Example Code

Refer to: kitex-examples: frugal/server.go

package main

import (


type EchoImpl struct{}

func (e EchoImpl) Echo(ctx context.Context, req *api.Request) (r *api.Response, err error) {
    return &api.Response{Message: req.Message}, nil

func frugalServer() {
    code := thrift.NewThriftCodecWithConfig(thrift.FrugalRead | thrift.FrugalWrite)
    svr := echo.NewServer(new(EchoImpl), server.WithPayloadCodec(code))
    err := svr.Run()
    if err != nil {

Kitex Client


Related options for client initialization.


For enabling Frugal:

    thrift.NewThriftCodecWithConfig(thrift.FrugalRead | thrift.FrugalWrite)

Note: If an error is reported (no symbol found), it indicates that the combination of the current kitex version + go version does not support frugal, for example, Go 1.21 + Kitex v0.7.1 (unsupported versions are blocked through conditional compile).


For enabling Framed: prepend a 4-byte (int32) length to indicate the size of thrift pure payload



  1. If Framed is not set, there may be issues:
    1. The server may not be able to decode with frugal without Payload Size (refer to: “Kitex Server -> Notes”);
    2. The server won’t reply with a Framed payload, thus the Client may also not be able to decode with frugal (no Payload Size again);
  2. If the target server does not support Framed, then don’t use it; the client can encode without it, but if the response (from the server) is not Framed (i.e. with preprended payload size), the client may not be able to decode with Frugal (so in this case, do not use slim template);
  3. TTHeaderFramed is an alternative (it’s the BIT-OR result of TTHeader | Framed).
Example Code

Refer to: kitex-examples: frugal/client.go

package main

import (


func frugalClient() {
    codec := thrift.NewThriftCodecWithConfig(thrift.FrugalRead | thrift.FrugalWrite)
    framed := client.WithTransportProtocol(transport.Framed)
    server := client.WithHostPorts("")
    cli := echo.MustNewClient("a.b.c", server, client.WithPayloadCodec(codec), framed)
    rsp, err := cli.Echo(context.Background(), &api.Request{Message: "Hello"})
    klog.Infof("resp: %v, err: %v", rsp, err)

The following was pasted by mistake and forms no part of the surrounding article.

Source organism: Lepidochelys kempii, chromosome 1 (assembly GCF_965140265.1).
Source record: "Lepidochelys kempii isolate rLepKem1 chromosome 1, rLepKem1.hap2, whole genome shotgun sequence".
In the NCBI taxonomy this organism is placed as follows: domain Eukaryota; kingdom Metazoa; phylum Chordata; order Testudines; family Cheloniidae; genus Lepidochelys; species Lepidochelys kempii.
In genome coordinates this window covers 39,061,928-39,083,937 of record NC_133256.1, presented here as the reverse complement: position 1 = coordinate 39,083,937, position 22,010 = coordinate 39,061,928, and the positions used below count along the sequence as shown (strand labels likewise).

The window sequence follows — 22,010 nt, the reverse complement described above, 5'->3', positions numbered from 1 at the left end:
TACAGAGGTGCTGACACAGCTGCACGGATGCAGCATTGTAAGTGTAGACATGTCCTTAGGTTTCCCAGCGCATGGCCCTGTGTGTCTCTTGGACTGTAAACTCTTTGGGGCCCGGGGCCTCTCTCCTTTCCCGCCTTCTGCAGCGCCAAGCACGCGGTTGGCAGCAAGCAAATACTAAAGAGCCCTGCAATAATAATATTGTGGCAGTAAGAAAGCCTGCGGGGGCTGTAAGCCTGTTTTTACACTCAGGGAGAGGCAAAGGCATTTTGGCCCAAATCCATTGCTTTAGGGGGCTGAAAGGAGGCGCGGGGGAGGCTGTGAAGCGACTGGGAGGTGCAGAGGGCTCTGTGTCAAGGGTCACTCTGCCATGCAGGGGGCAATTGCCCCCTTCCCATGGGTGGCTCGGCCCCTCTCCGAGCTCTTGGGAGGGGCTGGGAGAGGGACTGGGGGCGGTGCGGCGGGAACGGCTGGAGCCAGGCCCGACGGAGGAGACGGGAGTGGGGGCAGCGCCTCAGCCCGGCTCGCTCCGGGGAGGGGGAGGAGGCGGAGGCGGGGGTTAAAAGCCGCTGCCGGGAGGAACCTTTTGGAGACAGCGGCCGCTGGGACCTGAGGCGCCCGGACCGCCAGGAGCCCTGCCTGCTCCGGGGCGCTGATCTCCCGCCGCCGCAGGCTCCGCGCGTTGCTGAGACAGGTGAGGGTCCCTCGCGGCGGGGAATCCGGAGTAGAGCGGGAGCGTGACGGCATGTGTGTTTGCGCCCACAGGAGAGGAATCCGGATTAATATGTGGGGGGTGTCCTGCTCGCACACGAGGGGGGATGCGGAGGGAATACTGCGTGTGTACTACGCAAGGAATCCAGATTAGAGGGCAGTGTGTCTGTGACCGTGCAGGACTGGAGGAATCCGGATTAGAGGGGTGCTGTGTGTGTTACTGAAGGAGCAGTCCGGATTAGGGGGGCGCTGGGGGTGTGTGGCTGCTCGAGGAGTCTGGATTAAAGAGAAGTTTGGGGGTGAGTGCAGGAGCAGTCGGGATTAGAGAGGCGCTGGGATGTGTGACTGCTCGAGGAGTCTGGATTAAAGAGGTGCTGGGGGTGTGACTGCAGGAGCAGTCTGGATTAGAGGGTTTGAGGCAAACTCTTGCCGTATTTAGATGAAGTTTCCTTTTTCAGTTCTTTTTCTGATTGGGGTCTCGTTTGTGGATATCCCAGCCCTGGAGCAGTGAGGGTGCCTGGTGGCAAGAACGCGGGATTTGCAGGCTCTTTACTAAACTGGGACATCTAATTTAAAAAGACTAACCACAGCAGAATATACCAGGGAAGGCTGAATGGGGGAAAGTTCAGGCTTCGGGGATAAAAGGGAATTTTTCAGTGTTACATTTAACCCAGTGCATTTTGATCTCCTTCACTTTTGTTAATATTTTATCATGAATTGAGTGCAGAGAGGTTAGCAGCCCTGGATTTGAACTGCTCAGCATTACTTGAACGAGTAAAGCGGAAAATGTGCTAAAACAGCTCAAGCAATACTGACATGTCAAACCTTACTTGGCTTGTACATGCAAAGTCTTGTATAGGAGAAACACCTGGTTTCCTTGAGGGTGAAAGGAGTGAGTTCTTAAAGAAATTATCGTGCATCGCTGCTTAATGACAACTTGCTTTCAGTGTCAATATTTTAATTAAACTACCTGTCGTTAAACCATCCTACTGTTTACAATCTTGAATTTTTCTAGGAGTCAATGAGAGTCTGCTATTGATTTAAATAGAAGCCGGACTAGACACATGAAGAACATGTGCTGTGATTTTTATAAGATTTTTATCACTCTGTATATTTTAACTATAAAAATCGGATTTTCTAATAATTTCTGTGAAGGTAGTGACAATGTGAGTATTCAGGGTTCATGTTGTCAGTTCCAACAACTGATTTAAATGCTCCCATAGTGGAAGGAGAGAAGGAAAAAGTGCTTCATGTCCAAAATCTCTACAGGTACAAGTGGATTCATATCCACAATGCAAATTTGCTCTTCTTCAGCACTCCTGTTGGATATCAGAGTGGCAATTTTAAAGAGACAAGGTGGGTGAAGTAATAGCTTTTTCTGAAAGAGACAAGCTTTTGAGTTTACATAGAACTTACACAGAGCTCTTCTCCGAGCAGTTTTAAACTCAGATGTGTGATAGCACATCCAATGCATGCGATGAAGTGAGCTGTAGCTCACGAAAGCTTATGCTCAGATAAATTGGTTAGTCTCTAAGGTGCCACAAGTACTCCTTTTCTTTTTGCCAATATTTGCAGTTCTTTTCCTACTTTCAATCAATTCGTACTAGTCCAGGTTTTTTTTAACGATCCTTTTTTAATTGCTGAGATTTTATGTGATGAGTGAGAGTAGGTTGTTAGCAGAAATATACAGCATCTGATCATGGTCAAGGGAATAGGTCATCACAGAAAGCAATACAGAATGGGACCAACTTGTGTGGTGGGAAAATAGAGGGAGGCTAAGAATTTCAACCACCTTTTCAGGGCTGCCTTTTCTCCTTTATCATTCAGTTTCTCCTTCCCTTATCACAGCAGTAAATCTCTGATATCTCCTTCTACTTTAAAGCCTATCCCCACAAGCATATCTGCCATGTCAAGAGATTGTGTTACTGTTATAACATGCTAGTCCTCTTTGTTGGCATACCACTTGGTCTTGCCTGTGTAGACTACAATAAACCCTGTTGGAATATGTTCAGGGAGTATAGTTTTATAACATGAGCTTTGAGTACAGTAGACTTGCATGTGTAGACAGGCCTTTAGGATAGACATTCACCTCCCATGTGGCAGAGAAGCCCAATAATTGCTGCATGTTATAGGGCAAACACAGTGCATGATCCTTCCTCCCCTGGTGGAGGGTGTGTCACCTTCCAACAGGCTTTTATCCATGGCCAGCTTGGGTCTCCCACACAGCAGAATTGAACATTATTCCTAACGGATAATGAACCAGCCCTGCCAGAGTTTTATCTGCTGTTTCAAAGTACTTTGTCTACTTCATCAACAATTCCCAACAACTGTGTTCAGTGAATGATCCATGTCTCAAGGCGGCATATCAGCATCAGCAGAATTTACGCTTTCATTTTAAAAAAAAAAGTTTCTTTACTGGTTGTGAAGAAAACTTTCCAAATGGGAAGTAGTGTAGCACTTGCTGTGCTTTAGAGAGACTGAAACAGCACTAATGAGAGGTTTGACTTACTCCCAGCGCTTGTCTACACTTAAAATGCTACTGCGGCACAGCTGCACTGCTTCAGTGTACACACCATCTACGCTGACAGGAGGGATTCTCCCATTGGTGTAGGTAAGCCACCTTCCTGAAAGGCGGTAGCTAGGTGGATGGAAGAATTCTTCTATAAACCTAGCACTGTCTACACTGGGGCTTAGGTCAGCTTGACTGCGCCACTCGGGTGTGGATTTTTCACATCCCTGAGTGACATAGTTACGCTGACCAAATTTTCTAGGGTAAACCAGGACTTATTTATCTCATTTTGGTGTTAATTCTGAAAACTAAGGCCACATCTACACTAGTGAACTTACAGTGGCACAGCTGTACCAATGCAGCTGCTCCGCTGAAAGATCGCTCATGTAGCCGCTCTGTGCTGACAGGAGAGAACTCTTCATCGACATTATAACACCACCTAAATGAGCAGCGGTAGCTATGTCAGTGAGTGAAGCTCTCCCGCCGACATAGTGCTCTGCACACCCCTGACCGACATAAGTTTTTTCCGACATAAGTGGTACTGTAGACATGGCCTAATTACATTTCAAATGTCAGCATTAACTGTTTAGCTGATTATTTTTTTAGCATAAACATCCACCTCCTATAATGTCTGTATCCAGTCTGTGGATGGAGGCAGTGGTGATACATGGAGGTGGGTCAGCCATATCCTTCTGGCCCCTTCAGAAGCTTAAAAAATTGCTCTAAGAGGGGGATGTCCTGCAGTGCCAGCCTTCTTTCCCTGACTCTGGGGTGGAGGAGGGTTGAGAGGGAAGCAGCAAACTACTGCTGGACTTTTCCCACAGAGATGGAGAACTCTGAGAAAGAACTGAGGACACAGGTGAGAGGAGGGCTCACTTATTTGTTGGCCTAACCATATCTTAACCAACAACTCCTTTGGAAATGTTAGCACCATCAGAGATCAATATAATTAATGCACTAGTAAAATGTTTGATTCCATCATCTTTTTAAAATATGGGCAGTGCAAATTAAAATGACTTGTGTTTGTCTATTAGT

Use Frugal Directly

In some scenarios (such as recording traffic), there’s a need to call frugal directly (without Kitex clients/servers).

Golang Struct

Frugal’s JIT compiler relies on Go structs with proper frugal tags.


  • A method may have multiple request arguments, so frugal.EncodeObject requires a Go struct encapsulating all these parameters in order. For example, the Struct EchoEchoArgs generated by Kitex encapsulates the Request.
  • Although the response has only one parameter, it should also be encapsulated in a struct. For example, EchoEchoResult encapsulates Response.
  • For details, please refer to the example code.
Use the kitex Command Line tool

Please refer to the section “Kitex Integration -> Code Generation” above. Note: kitex runs thriftgo to generate the structures.

Use thriftgo (>= v0.3.0)

Install thriftgo ( >= v0.3.0):

go install -v

Generate Go Structs based on a Thrift IDL:

thriftgo -r -o thrift -g go:frugal_tag,template=slim, echo.thrift 

Please refer to the struct generated by thriftgo (e.g. Request, Response).


  1. Each field should have a frugal tag.
  2. For optional fields, default values should be set in the `InitDefault()`` method.
  3. Construct structs that encapsulate request/response arguments (e.g. EchoEchoArgs, EchoEchoResult)


If you only want to use thrift codec (for example, to replace JSON), you can directly call frugal.EncodeObject(..).

If you want to generate a Thrift Payload that conforms to the Thrift Binary protocol encoding (which can be sent to the Thrift Server), the encoding result should include:

  1. Thrift Magic Number: int16, the fixed value 0x8001
  2. MessageType: int16, enumeration values, CALL = 1, REPLY = 2, Exception = 3, Oneway = 4
  3. MethodName: length (int32) + name ([]byte)
  4. Sequence ID:int32
  5. Serialized request/response data

Among them, 1-4 can be achieved by calling the implementation in Kitex, and 5 can be achieved by calling frugal.EncodeObject(buf, nil, data).